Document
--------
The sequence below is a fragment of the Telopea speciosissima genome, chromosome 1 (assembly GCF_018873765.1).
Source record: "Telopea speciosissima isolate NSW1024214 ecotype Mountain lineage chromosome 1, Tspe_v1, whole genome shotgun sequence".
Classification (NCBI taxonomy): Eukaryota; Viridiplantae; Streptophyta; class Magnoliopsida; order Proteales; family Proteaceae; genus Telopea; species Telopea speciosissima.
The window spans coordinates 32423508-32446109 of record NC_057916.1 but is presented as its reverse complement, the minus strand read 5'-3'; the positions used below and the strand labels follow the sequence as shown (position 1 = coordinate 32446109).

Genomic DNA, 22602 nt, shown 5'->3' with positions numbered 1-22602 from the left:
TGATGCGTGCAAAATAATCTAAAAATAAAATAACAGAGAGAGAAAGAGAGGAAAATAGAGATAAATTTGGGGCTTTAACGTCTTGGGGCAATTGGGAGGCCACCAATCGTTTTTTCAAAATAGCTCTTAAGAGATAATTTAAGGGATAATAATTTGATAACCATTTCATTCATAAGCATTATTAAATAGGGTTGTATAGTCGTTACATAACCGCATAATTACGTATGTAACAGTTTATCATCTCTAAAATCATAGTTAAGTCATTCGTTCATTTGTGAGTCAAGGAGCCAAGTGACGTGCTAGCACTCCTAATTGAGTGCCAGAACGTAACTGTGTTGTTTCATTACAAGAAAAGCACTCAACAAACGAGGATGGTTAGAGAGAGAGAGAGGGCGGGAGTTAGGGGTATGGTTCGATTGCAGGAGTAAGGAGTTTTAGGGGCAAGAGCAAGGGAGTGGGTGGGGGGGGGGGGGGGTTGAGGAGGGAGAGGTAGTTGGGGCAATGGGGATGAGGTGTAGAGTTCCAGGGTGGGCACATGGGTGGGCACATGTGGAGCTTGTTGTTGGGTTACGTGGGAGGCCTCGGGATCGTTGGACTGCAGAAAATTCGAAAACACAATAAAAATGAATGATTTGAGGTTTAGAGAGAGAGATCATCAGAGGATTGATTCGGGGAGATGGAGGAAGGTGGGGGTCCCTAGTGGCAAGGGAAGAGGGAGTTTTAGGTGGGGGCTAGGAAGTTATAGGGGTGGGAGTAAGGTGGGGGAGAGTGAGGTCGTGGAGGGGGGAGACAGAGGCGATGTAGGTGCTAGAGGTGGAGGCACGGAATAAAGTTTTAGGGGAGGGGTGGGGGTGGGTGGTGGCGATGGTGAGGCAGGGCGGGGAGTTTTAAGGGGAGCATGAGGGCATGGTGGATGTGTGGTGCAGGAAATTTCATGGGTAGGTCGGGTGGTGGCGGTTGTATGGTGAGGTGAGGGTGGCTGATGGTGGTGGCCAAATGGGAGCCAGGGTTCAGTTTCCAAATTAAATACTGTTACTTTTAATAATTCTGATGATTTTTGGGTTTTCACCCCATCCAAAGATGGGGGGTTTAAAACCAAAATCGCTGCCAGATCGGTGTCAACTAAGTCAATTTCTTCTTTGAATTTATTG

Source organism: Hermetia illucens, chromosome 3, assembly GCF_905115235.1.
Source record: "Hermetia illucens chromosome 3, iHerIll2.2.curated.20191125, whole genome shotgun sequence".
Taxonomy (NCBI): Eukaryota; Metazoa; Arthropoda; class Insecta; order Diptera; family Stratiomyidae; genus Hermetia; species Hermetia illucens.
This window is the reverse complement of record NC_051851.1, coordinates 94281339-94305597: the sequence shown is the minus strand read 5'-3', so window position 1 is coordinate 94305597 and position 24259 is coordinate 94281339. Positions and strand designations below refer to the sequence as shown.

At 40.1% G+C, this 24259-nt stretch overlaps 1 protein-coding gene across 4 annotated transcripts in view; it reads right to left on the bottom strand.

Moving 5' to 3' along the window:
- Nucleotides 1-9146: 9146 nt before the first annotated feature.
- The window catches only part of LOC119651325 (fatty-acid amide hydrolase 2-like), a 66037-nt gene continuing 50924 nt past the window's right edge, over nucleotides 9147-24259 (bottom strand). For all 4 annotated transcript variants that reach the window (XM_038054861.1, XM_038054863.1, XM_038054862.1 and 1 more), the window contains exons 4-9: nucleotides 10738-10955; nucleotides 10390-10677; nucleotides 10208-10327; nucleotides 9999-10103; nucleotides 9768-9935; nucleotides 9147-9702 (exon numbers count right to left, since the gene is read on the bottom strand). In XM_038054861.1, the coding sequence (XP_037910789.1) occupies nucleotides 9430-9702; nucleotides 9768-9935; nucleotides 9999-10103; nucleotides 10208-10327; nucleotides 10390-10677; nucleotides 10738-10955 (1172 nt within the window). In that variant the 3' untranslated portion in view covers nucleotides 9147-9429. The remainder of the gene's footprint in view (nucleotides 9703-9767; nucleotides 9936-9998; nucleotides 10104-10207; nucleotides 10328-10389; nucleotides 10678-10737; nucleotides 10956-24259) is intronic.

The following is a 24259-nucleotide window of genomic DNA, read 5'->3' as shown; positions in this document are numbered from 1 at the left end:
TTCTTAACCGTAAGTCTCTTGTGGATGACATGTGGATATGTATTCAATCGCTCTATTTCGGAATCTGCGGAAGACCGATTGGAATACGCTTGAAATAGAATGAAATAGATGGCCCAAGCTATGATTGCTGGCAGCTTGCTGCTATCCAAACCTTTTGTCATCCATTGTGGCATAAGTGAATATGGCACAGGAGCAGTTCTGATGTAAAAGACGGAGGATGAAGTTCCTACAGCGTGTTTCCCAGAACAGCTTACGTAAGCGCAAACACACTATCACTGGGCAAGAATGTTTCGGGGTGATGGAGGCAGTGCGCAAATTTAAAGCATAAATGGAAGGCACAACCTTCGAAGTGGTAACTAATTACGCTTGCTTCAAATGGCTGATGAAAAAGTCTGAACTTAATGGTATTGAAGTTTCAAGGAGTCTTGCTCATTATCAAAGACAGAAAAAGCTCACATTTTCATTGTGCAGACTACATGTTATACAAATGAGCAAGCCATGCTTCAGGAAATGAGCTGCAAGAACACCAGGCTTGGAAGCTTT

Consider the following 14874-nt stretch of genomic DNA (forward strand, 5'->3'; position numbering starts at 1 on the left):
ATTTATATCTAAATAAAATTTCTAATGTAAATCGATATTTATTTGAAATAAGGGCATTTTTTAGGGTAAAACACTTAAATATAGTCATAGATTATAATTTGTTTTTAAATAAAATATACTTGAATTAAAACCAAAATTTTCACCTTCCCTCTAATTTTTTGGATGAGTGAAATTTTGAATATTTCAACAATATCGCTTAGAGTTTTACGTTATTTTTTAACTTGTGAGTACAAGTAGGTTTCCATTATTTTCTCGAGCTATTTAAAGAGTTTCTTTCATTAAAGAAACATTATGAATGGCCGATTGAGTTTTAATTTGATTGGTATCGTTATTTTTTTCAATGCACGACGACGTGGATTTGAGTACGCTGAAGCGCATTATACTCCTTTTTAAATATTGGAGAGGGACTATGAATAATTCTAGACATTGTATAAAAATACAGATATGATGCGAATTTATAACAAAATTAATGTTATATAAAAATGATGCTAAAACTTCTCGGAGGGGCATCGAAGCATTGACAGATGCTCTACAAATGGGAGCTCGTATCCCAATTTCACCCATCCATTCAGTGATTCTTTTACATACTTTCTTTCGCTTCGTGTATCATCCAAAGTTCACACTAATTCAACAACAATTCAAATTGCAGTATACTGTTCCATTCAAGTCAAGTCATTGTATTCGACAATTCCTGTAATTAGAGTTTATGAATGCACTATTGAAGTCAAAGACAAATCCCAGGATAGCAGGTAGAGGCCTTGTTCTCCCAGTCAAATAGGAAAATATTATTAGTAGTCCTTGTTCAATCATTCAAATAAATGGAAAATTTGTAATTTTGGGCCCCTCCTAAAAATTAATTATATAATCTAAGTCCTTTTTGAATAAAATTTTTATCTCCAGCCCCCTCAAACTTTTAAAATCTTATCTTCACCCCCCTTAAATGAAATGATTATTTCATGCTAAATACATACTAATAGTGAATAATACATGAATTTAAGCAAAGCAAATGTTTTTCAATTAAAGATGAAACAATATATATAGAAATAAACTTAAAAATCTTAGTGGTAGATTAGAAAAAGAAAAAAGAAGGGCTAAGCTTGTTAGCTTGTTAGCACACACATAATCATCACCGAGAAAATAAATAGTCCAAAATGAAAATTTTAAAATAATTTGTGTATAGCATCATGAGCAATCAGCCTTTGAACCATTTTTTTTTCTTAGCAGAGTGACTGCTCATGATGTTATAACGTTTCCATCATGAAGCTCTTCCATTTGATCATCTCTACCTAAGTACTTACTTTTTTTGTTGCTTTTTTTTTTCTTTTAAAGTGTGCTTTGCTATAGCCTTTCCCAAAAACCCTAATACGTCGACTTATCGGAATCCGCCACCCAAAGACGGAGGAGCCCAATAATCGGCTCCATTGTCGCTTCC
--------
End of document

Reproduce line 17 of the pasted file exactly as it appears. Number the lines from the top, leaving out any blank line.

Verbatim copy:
Consider the following 14874-nt stretch of genomic DNA (forward strand, 5'->3'; position numbering starts at 1 on the left):